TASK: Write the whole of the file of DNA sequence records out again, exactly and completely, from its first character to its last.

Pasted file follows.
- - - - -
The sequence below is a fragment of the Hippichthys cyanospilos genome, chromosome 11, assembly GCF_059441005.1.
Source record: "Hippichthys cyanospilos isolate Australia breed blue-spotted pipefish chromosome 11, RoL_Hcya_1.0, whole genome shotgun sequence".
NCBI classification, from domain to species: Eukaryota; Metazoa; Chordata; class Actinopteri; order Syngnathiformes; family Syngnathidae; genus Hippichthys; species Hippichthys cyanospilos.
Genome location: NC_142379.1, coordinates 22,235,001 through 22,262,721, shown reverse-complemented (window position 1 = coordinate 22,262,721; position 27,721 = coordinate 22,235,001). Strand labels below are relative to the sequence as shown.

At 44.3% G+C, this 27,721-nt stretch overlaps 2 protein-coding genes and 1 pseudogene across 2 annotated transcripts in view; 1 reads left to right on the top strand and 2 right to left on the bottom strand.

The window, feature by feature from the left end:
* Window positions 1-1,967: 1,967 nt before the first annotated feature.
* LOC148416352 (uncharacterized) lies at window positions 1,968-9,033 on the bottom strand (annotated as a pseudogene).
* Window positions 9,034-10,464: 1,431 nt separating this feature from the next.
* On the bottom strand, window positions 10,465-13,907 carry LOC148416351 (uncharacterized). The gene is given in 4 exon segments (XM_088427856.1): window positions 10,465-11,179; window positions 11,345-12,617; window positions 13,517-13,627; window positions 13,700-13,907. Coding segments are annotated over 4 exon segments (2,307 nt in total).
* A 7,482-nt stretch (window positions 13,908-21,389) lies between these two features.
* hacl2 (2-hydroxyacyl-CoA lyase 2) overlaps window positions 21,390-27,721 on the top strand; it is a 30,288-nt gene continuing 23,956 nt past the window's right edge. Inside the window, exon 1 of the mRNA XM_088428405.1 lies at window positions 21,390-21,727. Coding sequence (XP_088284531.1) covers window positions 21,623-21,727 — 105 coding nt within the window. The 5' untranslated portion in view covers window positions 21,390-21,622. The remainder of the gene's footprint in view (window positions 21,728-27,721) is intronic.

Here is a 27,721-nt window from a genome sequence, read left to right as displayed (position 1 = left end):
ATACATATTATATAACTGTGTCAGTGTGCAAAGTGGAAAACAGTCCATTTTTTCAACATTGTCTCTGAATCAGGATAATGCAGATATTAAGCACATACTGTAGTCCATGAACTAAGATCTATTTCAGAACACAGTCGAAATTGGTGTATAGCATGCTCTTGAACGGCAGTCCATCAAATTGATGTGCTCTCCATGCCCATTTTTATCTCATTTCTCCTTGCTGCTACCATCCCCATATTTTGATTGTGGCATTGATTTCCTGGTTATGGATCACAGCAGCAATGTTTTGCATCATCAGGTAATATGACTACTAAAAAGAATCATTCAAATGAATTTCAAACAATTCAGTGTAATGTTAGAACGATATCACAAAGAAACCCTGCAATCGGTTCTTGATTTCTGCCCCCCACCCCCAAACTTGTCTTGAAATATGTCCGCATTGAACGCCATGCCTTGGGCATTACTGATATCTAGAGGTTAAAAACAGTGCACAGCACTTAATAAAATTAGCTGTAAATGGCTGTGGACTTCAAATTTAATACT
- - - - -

The sequence below is a fragment of the Hippichthys cyanospilos genome, chromosome 11, assembly GCF_059441005.1.
Source record: "Hippichthys cyanospilos isolate Australia breed blue-spotted pipefish chromosome 11, RoL_Hcya_1.0, whole genome shotgun sequence".
NCBI classification, from domain to species: Eukaryota; Metazoa; Chordata; class Actinopteri; order Syngnathiformes; family Syngnathidae; genus Hippichthys; species Hippichthys cyanospilos.
Genome location: NC_142379.1, coordinates 22,235,001 through 22,262,721, shown reverse-complemented (window position 1 = coordinate 22,262,721; position 27,721 = coordinate 22,235,001). Strand labels below are relative to the sequence as shown.

At 44.3% G+C, this 27,721-nt stretch overlaps 2 protein-coding genes and 1 pseudogene across 2 annotated transcripts in view; 1 reads left to right on the top strand and 2 right to left on the bottom strand.

The window, feature by feature from the left end:
* Window positions 1-1,967: 1,967 nt before the first annotated feature.
* LOC148416352 (uncharacterized) lies at window positions 1,968-9,033 on the bottom strand (annotated as a pseudogene).
* Window positions 9,034-10,464: 1,431 nt separating this feature from the next.
* On the bottom strand, window positions 10,465-13,907 carry LOC148416351 (uncharacterized). The gene is given in 4 exon segments (XM_088427856.1): window positions 10,465-11,179; window positions 11,345-12,617; window positions 13,517-13,627; window positions 13,700-13,907. Coding segments are annotated over 4 exon segments (2,307 nt in total).
* A 7,482-nt stretch (window positions 13,908-21,389) lies between these two features.
* hacl2 (2-hydroxyacyl-CoA lyase 2) overlaps window positions 21,390-27,721 on the top strand; it is a 30,288-nt gene continuing 23,956 nt past the window's right edge. Inside the window, exon 1 of the mRNA XM_088428405.1 lies at window positions 21,390-21,727. Coding sequence (XP_088284531.1) covers window positions 21,623-21,727 — 105 coding nt within the window. The 5' untranslated portion in view covers window positions 21,390-21,622. The remainder of the gene's footprint in view (window positions 21,728-27,721) is intronic.

Here is a 27,721-nt window from a genome sequence, read left to right as displayed (position 1 = left end):
ATACATATTATATAACTGTGTCAGTGTGCAAAGTGGAAAACAGTCCATTTTTTCAACATTGTCTCTGAATCAGGATAATGCAGATATTAAGCACATACTGTAGTCCATGAACTAAGATCTATTTCAGAACACAGTCGAAATTGGTGTATAGCATGCTCTTGAACGGCAGTCCATCAAATTGATGTGCTCTCCATGCCCATTTTTATCTCATTTCTCCTTGCTGCTACCATCCCCATATTTTGATTGTGGCATTGATTTCCTGGTTATGGATCACAGCAGCAATGTTTTGCATCATCAGGTAATATGACTACTAAAAAGAATCATTCAAATGAATTTCAAACAATTCAGTGTAATGTTAGAACGATATCACAAAGAAACCCTGCAATCGGTTCTTGATTTCTGCCCCCCACCCCCAAACTTGTCTTGAAATATGTCCGCATTGAACGCCATGCCTTGGGCATTACTGATATCTAGAGGTTAAAAACAGTGCACAGCACTTAATAAAATTAGCTGTAAATGGCTGTGGACTTCAAATTTAATACT